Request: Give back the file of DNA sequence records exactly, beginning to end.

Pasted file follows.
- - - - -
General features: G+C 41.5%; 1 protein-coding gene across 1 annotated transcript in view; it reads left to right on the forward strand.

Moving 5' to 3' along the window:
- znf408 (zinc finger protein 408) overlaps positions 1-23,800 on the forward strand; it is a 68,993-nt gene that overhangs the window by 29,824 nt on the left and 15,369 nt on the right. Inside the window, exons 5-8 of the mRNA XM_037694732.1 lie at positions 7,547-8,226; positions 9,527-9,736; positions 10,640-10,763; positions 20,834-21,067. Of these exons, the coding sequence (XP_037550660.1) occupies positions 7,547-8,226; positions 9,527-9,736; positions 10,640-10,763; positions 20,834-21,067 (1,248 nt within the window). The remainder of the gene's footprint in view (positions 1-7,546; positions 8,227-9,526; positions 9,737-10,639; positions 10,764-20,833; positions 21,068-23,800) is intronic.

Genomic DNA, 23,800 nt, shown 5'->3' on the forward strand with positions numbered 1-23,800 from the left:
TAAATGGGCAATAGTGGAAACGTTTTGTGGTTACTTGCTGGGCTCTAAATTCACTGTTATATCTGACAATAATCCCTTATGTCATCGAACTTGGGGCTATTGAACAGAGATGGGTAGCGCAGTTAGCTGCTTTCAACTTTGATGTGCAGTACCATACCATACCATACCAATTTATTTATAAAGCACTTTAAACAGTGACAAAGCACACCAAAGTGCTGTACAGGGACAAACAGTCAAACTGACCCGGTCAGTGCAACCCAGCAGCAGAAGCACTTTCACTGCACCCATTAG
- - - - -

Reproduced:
General features: G+C 41.5%; 1 protein-coding gene across 1 annotated transcript in view; it reads left to right on the forward strand.

Moving 5' to 3' along the window:
- znf408 (zinc finger protein 408) overlaps positions 1-23,800 on the forward strand; it is a 68,993-nt gene that overhangs the window by 29,824 nt on the left and 15,369 nt on the right. Inside the window, exons 5-8 of the mRNA XM_037694732.1 lie at positions 7,547-8,226; positions 9,527-9,736; positions 10,640-10,763; positions 20,834-21,067. Of these exons, the coding sequence (XP_037550660.1) occupies positions 7,547-8,226; positions 9,527-9,736; positions 10,640-10,763; positions 20,834-21,067 (1,248 nt within the window). The remainder of the gene's footprint in view (positions 1-7,546; positions 8,227-9,526; positions 9,737-10,639; positions 10,764-20,833; positions 21,068-23,800) is intronic.

Genomic DNA, 23,800 nt, shown 5'->3' on the forward strand with positions numbered 1-23,800 from the left:
TAAATGGGCAATAGTGGAAACGTTTTGTGGTTACTTGCTGGGCTCTAAATTCACTGTTATATCTGACAATAATCCCTTATGTCATCGAACTTGGGGCTATTGAACAGAGATGGGTAGCGCAGTTAGCTGCTTTCAACTTTGATGTGCAGTACCATACCATACCATACCAATTTATTTATAAAGCACTTTAAACAGTGACAAAGCACACCAAAGTGCTGTACAGGGACAAACAGTCAAACTGACCCGGTCAGTGCAACCCAGCAGCAGAAGCACTTTCACTGCACCCATTAG